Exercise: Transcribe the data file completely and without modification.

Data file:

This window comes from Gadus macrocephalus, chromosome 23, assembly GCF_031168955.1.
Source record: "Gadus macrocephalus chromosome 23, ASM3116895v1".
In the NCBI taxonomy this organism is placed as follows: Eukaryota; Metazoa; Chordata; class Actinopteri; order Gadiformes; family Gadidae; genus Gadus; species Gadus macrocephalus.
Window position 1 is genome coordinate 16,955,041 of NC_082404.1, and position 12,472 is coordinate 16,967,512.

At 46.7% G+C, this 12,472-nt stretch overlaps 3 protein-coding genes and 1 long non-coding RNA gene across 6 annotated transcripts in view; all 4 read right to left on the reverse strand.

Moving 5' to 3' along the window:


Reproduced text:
This window comes from Gadus macrocephalus, chromosome 23, assembly GCF_031168955.1.
Source record: "Gadus macrocephalus chromosome 23, ASM3116895v1".
In the NCBI taxonomy this organism is placed as follows: Eukaryota; Metazoa; Chordata; class Actinopteri; order Gadiformes; family Gadidae; genus Gadus; species Gadus macrocephalus.
Window position 1 is genome coordinate 16,955,041 of NC_082404.1, and position 12,472 is coordinate 16,967,512.

At 46.7% G+C, this 12,472-nt stretch overlaps 3 protein-coding genes and 1 long non-coding RNA gene across 6 annotated transcripts in view; all 4 read right to left on the reverse strand.

Moving 5' to 3' along the window: